Acne is a common skin disorder that’s characterized by clogged pores and pimples. People often associate it with teenagers. And it’s true that more than four out of five people between the ages of 12 and 24 experience this emotion altering skin disorder. But it can affect people of all ages. It’s not uncommon for this skin disorder to occur in people in their 20s and 30s. And, some people continue to experience signs even into their 40s and 50s. Many adult women experience mild to moderate acne due to hormonal changes associated with pregnancy, their menstrual cycles, or starting or stopping birth control pills.
Acne occurs when the hair follicles of your skin become plugged with oil and dead skin cells. Each follicle is connected to sebaceous glands that secrete an oily substance known as sebum to lubricate your hair and skin. Sebum normally travels up along the hair shafts and then out through pores onto the skin surface. When your body produces an excess amount of sebum and dead skin cells in a pore, the two can become trapped and solidify as a soft, white plug.
This plug may block the pore, causing the follicle wall to bulge and produce a whitehead. If the pore stays open and traps dirt, the top surface of the plug may darken, causing a blackhead. Pimples are raised red spots with a white center that develop when blocked pores become inflamed or infected. Blockages and inflammation that develop deep inside hair follicles produce lumps beneath the surface of the skin called cysts. Other pores in your skin, which are the openings of the sweat glands onto the skin, aren’t normally involved in acne.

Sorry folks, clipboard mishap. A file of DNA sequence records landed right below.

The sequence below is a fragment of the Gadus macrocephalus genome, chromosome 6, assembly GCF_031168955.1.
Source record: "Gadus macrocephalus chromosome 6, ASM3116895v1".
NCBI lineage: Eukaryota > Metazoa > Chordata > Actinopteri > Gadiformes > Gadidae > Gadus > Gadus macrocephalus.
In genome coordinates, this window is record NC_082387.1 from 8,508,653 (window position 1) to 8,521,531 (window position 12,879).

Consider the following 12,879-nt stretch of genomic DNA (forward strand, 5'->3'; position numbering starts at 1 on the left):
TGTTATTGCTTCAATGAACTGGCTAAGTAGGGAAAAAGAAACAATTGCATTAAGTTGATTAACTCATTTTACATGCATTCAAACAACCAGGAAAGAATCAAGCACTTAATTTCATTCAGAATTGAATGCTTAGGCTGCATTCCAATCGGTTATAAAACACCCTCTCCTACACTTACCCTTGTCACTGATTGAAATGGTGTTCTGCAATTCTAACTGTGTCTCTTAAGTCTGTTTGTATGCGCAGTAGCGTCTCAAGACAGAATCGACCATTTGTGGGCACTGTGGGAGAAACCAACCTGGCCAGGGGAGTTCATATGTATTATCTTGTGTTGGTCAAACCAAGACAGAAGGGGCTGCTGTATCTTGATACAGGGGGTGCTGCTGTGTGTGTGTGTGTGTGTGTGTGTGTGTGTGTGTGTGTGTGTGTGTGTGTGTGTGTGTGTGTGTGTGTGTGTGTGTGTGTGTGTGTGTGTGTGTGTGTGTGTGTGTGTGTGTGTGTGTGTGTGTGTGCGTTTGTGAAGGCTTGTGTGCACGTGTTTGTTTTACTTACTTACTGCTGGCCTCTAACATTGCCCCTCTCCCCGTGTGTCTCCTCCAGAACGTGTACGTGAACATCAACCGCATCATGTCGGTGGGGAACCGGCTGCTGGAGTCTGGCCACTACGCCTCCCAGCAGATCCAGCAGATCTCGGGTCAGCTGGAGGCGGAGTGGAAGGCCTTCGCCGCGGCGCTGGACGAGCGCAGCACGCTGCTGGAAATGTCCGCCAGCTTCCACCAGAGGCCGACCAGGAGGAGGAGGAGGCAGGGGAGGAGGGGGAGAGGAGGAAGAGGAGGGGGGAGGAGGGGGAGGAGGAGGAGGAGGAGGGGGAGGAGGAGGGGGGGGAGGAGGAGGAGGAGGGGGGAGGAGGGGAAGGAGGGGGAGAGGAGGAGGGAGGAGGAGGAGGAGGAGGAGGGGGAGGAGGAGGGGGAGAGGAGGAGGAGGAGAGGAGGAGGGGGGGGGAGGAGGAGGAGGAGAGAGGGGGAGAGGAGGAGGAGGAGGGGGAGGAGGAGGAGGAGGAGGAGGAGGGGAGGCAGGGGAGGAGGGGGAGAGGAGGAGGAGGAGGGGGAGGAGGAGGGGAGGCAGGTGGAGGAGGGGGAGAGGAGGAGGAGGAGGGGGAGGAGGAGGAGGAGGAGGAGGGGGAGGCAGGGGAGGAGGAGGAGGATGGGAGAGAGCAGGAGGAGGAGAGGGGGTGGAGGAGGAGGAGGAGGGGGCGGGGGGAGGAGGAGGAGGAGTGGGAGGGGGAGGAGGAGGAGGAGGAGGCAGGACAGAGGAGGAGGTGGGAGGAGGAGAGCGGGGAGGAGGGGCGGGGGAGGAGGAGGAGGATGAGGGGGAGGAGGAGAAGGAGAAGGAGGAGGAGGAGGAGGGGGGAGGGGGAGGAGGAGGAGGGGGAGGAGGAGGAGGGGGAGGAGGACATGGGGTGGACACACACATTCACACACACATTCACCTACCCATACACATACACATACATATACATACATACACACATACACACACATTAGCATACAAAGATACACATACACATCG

Rarely serious, but it often causes emotional distress and can lead to scarring of the skin. With the right treatment, you can often keep your condition under control. Measures can also be taken to reduce scars.
Signs and Symptoms
Acne typically appears on the face, neck, chest, back, shoulders and scalp and can take the following forms:
- Whiteheads: These are created when pores become clogged and blocked with oil secretions and dead skin.
- Blackheads: These are clogged pores that remain open and trap dirt.
- Pimples: These are raised, reddish spots that signal inflammation or infection in plugged pores.
- Cysts: These are thick lumps beneath the surface of the skin, which are formed by the buildup of secretions deep within hair follicles.
Three factors contribute to the formation of acne:
- Overproduction of oil (sebum)
- Irregular shedding of dead skin cells